The bad side of Wil­liam Gold­ing

Wil­liam Gold­ing’s daugh­ter writes about her warm – yet at times, painful – up­bring­ing.

The Star Malaysia - Star2 - - FRONT PAGE - by ALI­SON FLOOD

The chil­dren of lovers are or­phans, so the say­ing goes. Draw­ing from that for the ti­tle of her forth­com­ing mem­oir, Wil­liam Gold­ing’s daugh­ter, Judy Carver, is set to show that life for the chil­dren of fa­mous au­thors can be just as dif­fi­cult. De­scrib­ing the book as “a di­a­logue be­tween his life and mine”, writ­ing a mem­oir is some­thing that Carver, 65, has been pon­der­ing, col­lect­ing notes and set­ting down mem­o­ries, since her fa­ther died in 1993. The book will be pub­lished by Faber in May. Next year marks the cen­te­nary of her No­bel prize-win­ning fa­ther’s birth, with a con­fer­ence, cen­te­nary edi­tions of his nov­els and the open­ing of the ar­chive of cor­re­spon­dence be­tween Gold­ing and his long-time edi­tor at Faber, Charles Mon­teith – who plucked Lord Of The Flies from the slush pile. “The ti­tle, The Chil­dren Of Lovers, is part of a proverb; the chil­dren of lovers are or­phans, and that’s re­ally I sup­pose meant to be a clue that our par­ents were very wrapped up in each other and them­selves, and that comes out in the book,” Carver said. “Am I be­ing fair? I don’t know. Are chil­dren ever fair about their par­ents? God knows I hope mine never write a mem­oir of me.” Gold­ing, the cre­ator of one of the most acutely ob­served por­traits of child­hood in his novel Lord Of The Flies, was “in many ways very kind and very un­der­stand­ing and very sweet” as a fa­ther, said Carver. “In many ways he was a very warm per­son, and tremen­dously funny. What’s strange is that no one be­lieves that. They think he was all doom and gloom.” But there was also a “painful side” to her and her brother, David’s, up­bring­ing, she said, which she will de­tail in the mem­oir. “Both my brother and I had prob­lems grow­ing up. My brother now, very sadly, though he’s com­pletely open about it, has a mental ill­ness. While I can’t say it was my par­ents, it is a tricky busi­ness. I’m sure they won­dered all their lives had they been in­stru­men­tal, or made it worse or bet­ter, or no dif­fer­ence.

“When I was grow­ing up I did have a break­down. I am ro­bust in the ex­treme now, but this is why it’s called The Chil­dren Of Lovers. There was not that much room, re­ally, for the two of us. I didn’t feel we had enough from them.” But in a fam­ily emer­gency her par­ents would have dropped ev­ery­thing. “My fa­ther would say, ‘It’s only a bloody book.’ he al­ways meant us to feel that hu­man be­ings were far more im­por­tant than any­thing else – that didn’t al­ways come across in the way we were brought up. My fa­ther was tremen­dously af­fected by the war. We were aware the war had done some­thing to him, and that af­fected our child­hood too,” she said. Gold­ing had a darker side, a “feel­ing of self-con­tempt which came from very far back. Some­times it was dealt with fun­nily, with self-dep­re­cat­ing jokes, but some­times it was a much darker busi­ness which he couldn’t live with. “I know he re­ferred to him­self as a mon­ster. Very oc­ca­sion­ally I re­mem­ber him be­hav­ing quite badly, be­ing un­kind, but that was very un­usual and was usu­ally when he had a lot to drink,” Carver said. “he was in spurts a heavy drinker. Of­ten he was happy not drink­ing at all. It was one thing or the other.” Re­call­ing a walk with her fa­ther as a child, when she was chat­ter­ing away to him, Carver says he told her not to talk be­cause he was try­ing to think. “It turned out he was think­ing about Pincher Martin, a bril­liant novel which is very com­pli­cated. I can see the point now, but at the time I was hurt. his ca­pac­ity for con­cen­tra­tion was ab­so­lutely ex­tra­or­di­nary.” When she orig­i­nally set out to write the book, she found it was stray­ing too close to a bi­og­ra­phy of her fa­ther, some­thing she felt she was too close to him to write. In the end the fam­ily asked John Carey to write the bi­og­ra­phy, and it was pub­lished last year to gen­eral ac­claim. De­spite the head­lines which sur­rounded its pub­li­ca­tion, fo­cus­ing on Gold­ing’s ad­mis­sion in an un­pub­lished mem­oir that he “tried un­handily to rape” a girl of 15 while a stu­dent, Carver said she “couldn’t ask for any­thing bet­ter at all”. her fa­ther’s gen­er­a­tion was, she said, “not nearly as un­fet­tered as they liked to think. he did feel very, very guilty, not only about this girl who he’s sup­posed to have had sex with, or nearly, or rather un­civilised sex with, but also about the girl he was en­gaged to (be­fore he mar­ried Carver’s mother). “he didn’t feel very good about sex un­til he met my mother and fell in love. Be­fore that, and even af­ter in ret­ro­spect, it was a dif­fi­cult sub­ject.” Ju­lian Loose, Faber’s edi­tor han­dling The Chil­dren Of Lovers, de­scribed it as a “pow­er­ful and some­times painful fam­ily mem­oir which is so ar­rest­ing and beau­ti­fully writ­ten that it would find many read­ers even if the fam­ily in ques­tion weren’t the Gold­ings”. he added that it may not be the fi­nal piece of pub­lish­ing from the Gold­ing clan. Wil­liam Gold­ing left be­hind a “huge amount” of un­pub­lished ma­te­rial, from a jour­nal to nov­els; “the place is stuffed with paper”, said Carver. “At the moment there aren’t any spe­cial plans (to pub­lish). I would love to see some of the jour­nal come out. There are a cou­ple of com­plete early nov­els which he de­scribed to me – he didn’t think they were up to much. he said one was so bad, it didn’t even have any sex or vi­o­lence.” – Guardian News & Me­dia 2010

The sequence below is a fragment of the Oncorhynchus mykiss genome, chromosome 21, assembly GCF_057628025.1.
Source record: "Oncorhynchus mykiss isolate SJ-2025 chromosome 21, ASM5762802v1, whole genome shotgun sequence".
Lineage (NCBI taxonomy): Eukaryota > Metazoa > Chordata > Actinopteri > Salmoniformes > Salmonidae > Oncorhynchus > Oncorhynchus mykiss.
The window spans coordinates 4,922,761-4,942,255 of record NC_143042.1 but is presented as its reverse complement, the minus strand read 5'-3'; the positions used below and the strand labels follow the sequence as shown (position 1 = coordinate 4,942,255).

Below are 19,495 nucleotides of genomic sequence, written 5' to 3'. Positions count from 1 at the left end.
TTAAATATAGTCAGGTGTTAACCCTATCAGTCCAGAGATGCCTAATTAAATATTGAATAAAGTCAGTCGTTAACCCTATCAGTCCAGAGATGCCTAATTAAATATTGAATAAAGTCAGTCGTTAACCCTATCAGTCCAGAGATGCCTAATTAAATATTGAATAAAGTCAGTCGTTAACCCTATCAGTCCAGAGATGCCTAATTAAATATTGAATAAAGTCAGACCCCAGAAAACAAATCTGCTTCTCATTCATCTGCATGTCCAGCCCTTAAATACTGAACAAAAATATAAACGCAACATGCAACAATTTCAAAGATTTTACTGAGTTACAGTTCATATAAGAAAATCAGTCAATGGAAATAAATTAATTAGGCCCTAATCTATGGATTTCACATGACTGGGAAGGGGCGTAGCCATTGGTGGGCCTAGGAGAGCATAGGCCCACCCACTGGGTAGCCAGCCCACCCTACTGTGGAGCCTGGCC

His flip­side:

Bri­tish author Wil­liam Gold­ing, who wrote LordOfTheFlies, was a warm and tremen­dously funny per­son but some­times he could be a ‘mon­ster’.

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